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“True goals are products of an individual’s belief system.  A true goal is something that you absolutely believe you can and will accomplish.  It is more than something you write down, something you hope you can reach, or something a coach or a parent wants you to do.  A true goal is something you know you will accomplish.

            A true goal is so much a part of your core belief system that it affects every activity you do that is even remotely related to that goal.  It keeps you from doing anything that might hinder your success.  It allows you to act, to train, and to compete as if you cannot fail.  Your belief system cannot conceive of failure; it will not let you fall short of your goal.  A true goal is not just a wish or a hope.  A true goal will be accomplished.  Believe in belief.

            Most people sell themselves short.  Most of us have to wait for someone else to prove to us that something can be accomplished.  We need permission.  The greatest athletes, and for that matter, the greatest innovators in any field, say, “This will surely be done in the future; why can’t I be the one to do it now?”  They do not need permission to accomplish feats that others think are unbelievable or impossible.  Their belief systems are so strong that what seems extraordinary to most people seems attainable to them.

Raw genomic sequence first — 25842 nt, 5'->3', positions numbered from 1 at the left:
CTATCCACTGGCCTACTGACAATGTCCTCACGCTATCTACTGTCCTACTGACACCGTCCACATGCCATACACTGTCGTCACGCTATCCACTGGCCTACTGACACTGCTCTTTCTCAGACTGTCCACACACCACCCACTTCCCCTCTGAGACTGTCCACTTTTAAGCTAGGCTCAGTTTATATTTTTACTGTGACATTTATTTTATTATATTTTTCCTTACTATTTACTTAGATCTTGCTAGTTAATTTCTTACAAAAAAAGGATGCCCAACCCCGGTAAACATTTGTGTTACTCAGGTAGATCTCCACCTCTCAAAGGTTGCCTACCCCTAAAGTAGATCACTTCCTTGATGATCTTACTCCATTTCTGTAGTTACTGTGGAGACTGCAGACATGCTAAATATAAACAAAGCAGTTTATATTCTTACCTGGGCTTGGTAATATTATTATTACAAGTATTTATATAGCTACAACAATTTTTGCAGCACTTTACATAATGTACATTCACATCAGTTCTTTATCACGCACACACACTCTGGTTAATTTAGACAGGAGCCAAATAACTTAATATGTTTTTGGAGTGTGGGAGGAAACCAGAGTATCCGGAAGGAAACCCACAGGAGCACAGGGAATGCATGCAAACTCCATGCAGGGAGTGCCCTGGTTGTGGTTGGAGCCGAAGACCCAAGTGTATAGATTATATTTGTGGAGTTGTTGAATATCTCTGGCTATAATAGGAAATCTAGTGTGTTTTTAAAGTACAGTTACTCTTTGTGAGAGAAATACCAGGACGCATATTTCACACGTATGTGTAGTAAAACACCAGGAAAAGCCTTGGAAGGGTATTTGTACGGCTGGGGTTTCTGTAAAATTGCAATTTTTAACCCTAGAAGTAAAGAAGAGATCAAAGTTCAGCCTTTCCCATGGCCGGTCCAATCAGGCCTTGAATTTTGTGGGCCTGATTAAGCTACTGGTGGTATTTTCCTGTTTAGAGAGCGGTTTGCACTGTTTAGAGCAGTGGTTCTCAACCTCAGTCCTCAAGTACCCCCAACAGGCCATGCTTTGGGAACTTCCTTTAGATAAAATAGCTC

By far, the most important thing to believe in is yourself.  True belief in yourself allows you to act as if you cannot fail.  However, sometimes circumstances beyond your control will prevent you from accomplishing your goals, no matter how much you believe in them.  This is disappointing, but not devastating.  True belief in yourself means that your self-worth is not dependant upon your accomplishments or your possessions.

            Belief in yourself and in the possibility of success is the most important requirement for living an extraordinary life.  Believe in belief.  Believe in yourself and the best of the world will come to you.  Don’t sell yourself short.  You do not need permission to do the extraordinary.”

~~~ Richard Quick

 

It's all about "THE DUCK!"




NWSC Relay Meet 12/07/2013 Results 

12/11/2014 Champlin Park vs. Osseo Home   
Duck Awards:
     Top point scorer

      
12/18/2014 Blaine vs Osseo Home
Duck Awards:
      Top point scorer
      Great

12/27/2013 St. Louis Park vs Osseo Home
Duck Awards:
      Top point scorer
        

1/3/2015 Maroon and Gold Invite @ U of M
Duck Awards:
     Top point scorer
     Great ________ 

1/6/2015 Elk River vs Osseo Away
Duck Awards:
    Top point scorer
     

1/8/2015 Coon Rapids vs. Osseo Away
Duck Awards:
     Top point scorer
     Great ________ 

1/15/2015 Anoka vs. Osseo Home
Duck Awards:
     Top point scorer
     Great ________ 

1/17/2015 True Team Section Meet Results
Duck Awards:
     Top point scorer
     Great ________ 

1/29/2015 Park Center vs. Osseo Home
Duck Awards:
     Top point scorer
     Great ________ 

2/5/2015 Cross Over Conference Meet vs Blaine Away
Duck Awards:
     Top point scorer
     Great ________ 

2/14/2015 JV Conference Meet Results

2015 Varsity Section 5AA Meet Results - Prelims